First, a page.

COVID-19 has meant a change in Syngenta’s launch format for its new developments.
The health crisis has been a catalyst for companies. In view of the movement restrictions, digital marketing has become the most efficient and powerful tool to communicate advances and to stay in contact with farmers and clients. For this reason, this year Syngenta has changed the format of the event ‘Un País de Tomates’ (A Country of Tomatoes) to a 2.0 version, to publicise its varieties and the team behind them.
Rafael Salinas, Head of Tomatoes at Syngenta in Spain and Portugal, explains that they continue to look for varieties that adapt to the main growing areas and that cover the needs of all the producers: more productive, with less labour requirements and more resistant to climate change. They are also researching the ecological and zero residue trends, along with the functional characteristics.
Amongst the new developments is Koshima (604029). A round cherry tomato for harvesting loose, its “very high” adaptability to different areas of production and climates stands out, along with a production that is between 15-20% higher than other materials in its segment, thanks to its high flowering and setting capacity. “It is very hardy; it fits in perfectly with what the producers are looking for.” It is mainly recommended in the Levante de Almeria area, for very early plantations, with significant heat, which also links in with the needs derived from climate change. “We are experiencing conditions that are becoming increasingly extreme all the time, with high temperatures and months such as March, which are cloudy every day.” The planting dates go from mid-July to mid-September for autumn-winter crops. And in January, February and March for spring crops. It may also be grown under mesh and in the open air.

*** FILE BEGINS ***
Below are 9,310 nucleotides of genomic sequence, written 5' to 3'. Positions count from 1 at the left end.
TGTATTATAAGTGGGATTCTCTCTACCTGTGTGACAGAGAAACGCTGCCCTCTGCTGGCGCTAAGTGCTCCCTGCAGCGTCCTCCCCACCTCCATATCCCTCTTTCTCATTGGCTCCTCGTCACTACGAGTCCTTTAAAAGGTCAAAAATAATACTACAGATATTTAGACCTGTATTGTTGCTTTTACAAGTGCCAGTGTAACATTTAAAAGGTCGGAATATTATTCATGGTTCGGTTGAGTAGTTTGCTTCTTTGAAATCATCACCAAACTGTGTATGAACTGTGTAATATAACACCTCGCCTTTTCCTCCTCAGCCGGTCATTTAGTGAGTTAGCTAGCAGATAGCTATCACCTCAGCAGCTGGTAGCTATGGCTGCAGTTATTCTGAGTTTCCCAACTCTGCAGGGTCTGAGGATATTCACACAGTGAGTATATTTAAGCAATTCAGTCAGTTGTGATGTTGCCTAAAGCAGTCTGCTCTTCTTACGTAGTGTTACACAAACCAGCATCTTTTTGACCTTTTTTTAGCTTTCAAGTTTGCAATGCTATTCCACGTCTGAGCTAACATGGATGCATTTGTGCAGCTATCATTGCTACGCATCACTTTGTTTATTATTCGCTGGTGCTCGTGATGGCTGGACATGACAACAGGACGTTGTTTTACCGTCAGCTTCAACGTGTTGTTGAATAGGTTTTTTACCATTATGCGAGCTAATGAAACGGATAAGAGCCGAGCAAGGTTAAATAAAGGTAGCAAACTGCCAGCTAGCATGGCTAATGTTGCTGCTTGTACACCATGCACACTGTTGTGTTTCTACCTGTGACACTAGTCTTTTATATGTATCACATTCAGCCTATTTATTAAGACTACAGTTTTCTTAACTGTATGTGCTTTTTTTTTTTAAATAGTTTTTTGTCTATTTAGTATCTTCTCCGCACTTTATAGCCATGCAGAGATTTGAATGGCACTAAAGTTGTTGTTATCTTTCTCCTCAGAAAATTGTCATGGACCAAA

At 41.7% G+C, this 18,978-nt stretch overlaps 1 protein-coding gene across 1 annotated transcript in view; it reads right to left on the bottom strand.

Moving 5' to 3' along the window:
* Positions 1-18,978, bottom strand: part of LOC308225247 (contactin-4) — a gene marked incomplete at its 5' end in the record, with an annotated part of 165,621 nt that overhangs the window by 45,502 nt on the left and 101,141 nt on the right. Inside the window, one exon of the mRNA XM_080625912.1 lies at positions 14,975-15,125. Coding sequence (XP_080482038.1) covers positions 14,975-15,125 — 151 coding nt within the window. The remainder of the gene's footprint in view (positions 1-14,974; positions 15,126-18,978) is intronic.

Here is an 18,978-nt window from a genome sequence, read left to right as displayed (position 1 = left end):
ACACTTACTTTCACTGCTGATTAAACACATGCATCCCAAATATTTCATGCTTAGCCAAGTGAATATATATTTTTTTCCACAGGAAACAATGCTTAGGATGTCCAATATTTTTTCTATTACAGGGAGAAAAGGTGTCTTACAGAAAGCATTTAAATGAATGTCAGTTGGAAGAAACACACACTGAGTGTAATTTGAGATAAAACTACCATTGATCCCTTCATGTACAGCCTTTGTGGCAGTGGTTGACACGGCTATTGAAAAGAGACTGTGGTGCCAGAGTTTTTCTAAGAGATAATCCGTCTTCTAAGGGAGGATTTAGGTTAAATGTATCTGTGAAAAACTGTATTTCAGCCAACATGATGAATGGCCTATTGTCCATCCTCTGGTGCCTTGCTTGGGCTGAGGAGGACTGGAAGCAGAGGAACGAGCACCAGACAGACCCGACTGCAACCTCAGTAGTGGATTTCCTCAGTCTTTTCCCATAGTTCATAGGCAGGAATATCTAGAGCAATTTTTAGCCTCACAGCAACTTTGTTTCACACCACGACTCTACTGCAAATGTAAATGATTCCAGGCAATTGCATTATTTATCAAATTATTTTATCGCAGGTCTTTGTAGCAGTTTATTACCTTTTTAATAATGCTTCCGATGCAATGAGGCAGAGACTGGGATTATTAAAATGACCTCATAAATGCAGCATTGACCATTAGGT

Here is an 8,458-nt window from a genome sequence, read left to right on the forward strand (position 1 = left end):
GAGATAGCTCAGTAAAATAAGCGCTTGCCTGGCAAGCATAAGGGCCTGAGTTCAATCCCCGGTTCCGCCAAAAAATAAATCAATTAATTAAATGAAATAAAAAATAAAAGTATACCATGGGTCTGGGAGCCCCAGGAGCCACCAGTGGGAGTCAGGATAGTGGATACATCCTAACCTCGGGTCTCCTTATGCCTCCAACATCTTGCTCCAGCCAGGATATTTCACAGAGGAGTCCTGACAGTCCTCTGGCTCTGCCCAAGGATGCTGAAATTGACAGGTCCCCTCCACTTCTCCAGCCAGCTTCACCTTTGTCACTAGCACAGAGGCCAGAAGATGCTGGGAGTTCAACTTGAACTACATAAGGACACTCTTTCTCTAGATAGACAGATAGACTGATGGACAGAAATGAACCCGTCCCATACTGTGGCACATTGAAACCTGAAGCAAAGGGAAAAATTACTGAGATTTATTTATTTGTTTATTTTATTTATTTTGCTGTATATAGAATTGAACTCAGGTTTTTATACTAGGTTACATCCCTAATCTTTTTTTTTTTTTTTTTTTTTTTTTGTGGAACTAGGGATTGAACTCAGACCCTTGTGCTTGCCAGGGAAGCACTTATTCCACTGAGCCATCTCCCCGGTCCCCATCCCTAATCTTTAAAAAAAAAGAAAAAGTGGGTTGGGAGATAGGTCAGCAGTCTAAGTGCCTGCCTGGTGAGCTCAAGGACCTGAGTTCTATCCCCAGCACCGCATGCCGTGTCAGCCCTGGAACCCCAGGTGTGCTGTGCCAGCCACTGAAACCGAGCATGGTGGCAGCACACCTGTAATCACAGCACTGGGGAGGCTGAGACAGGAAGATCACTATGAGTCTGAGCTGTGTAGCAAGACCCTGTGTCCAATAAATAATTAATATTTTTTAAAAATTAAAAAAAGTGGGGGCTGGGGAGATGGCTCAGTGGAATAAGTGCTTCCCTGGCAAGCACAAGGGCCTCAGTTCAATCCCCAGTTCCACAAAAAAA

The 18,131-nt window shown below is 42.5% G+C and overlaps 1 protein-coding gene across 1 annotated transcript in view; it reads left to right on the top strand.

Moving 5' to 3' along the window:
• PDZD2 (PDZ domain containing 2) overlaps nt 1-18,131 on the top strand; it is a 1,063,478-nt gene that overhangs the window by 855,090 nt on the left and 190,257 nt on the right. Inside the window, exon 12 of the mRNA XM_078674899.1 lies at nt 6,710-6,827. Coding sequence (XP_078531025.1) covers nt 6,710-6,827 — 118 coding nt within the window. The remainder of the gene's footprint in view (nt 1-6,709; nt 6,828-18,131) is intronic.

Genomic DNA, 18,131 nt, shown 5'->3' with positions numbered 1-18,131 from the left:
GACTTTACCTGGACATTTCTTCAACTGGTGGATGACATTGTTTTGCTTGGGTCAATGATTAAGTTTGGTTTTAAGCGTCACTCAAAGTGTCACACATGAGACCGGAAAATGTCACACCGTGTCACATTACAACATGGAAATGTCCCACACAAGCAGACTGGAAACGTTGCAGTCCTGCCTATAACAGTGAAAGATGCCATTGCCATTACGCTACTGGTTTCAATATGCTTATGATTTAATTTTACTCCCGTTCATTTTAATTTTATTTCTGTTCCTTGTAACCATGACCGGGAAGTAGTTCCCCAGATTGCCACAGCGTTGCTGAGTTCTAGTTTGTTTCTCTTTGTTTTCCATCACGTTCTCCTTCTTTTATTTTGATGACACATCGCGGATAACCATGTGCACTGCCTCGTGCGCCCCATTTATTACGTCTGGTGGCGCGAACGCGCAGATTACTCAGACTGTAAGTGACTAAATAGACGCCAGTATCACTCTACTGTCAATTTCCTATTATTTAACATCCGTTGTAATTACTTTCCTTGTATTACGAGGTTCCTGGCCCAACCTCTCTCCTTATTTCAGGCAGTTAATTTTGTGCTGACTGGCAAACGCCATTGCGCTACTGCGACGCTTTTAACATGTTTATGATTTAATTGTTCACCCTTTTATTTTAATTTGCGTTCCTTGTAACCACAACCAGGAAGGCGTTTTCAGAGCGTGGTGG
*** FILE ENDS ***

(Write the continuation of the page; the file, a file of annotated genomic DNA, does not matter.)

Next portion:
A plant that is very stable throughout the cycle, it maintains a diameter of between 25-28 mm (the specifications requested by the distribution chains). Regarding exterior appearance, the bright red colour, firmness, conservation and good behaviour regarding cracking and micro-cracking stand out. Added to this are resistances to TYLCV, TMV, verticillium and all the strains of passalora fulva, which is also important for ecological crops.
Another new development is MR16229: a marmande tomato that stands out due to its high production and quality. It has a very eye-catching colour, with a bright green neck and a slightly different shape, “in between squat and heart-shaped.” A highly attractive, recognisable aspect that is also valued on the market as it is perceived as “traditional.” Without forgetting its very good flavour.
With a very good adaptability rate, it is aimed at plantations for the end of July, covering the quality demand in a niche (the autumn months), when consumers are looking for highly-flavoured products. For all these reason, as well as due to its high level of resistance (TYLCV, TMV and Passalora Fulva), it could become very popular.